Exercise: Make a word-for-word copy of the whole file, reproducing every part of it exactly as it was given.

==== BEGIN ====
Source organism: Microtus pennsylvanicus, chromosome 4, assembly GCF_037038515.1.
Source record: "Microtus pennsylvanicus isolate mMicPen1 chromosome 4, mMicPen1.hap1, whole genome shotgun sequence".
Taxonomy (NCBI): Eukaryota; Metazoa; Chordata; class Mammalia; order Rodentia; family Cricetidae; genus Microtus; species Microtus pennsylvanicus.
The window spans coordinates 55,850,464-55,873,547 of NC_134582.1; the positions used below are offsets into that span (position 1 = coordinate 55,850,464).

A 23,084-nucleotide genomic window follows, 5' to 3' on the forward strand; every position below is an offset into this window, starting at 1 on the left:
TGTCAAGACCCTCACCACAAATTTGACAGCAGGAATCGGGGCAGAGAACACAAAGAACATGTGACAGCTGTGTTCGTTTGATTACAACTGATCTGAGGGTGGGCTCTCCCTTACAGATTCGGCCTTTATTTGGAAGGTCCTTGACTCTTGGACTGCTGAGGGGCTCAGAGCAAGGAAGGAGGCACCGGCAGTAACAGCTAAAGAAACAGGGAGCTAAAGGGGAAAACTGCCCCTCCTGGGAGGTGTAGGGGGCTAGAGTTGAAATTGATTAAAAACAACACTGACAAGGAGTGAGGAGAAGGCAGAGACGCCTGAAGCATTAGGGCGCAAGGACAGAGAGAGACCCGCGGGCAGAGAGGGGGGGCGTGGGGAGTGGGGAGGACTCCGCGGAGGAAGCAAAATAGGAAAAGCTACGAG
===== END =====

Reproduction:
Source organism: Microtus pennsylvanicus, chromosome 4, assembly GCF_037038515.1.
Source record: "Microtus pennsylvanicus isolate mMicPen1 chromosome 4, mMicPen1.hap1, whole genome shotgun sequence".
Taxonomy (NCBI): Eukaryota; Metazoa; Chordata; class Mammalia; order Rodentia; family Cricetidae; genus Microtus; species Microtus pennsylvanicus.
The window spans coordinates 55,850,464-55,873,547 of NC_134582.1; the positions used below are offsets into that span (position 1 = coordinate 55,850,464).

A 23,084-nucleotide genomic window follows, 5' to 3' on the forward strand; every position below is an offset into this window, starting at 1 on the left:
TGTCAAGACCCTCACCACAAATTTGACAGCAGGAATCGGGGCAGAGAACACAAAGAACATGTGACAGCTGTGTTCGTTTGATTACAACTGATCTGAGGGTGGGCTCTCCCTTACAGATTCGGCCTTTATTTGGAAGGTCCTTGACTCTTGGACTGCTGAGGGGCTCAGAGCAAGGAAGGAGGCACCGGCAGTAACAGCTAAAGAAACAGGGAGCTAAAGGGGAAAACTGCCCCTCCTGGGAGGTGTAGGGGGCTAGAGTTGAAATTGATTAAAAACAACACTGACAAGGAGTGAGGAGAAGGCAGAGACGCCTGAAGCATTAGGGCGCAAGGACAGAGAGAGACCCGCGGGCAGAGAGGGGGGGCGTGGGGAGTGGGGAGGACTCCGCGGAGGAAGCAAAATAGGAAAAGCTACGAG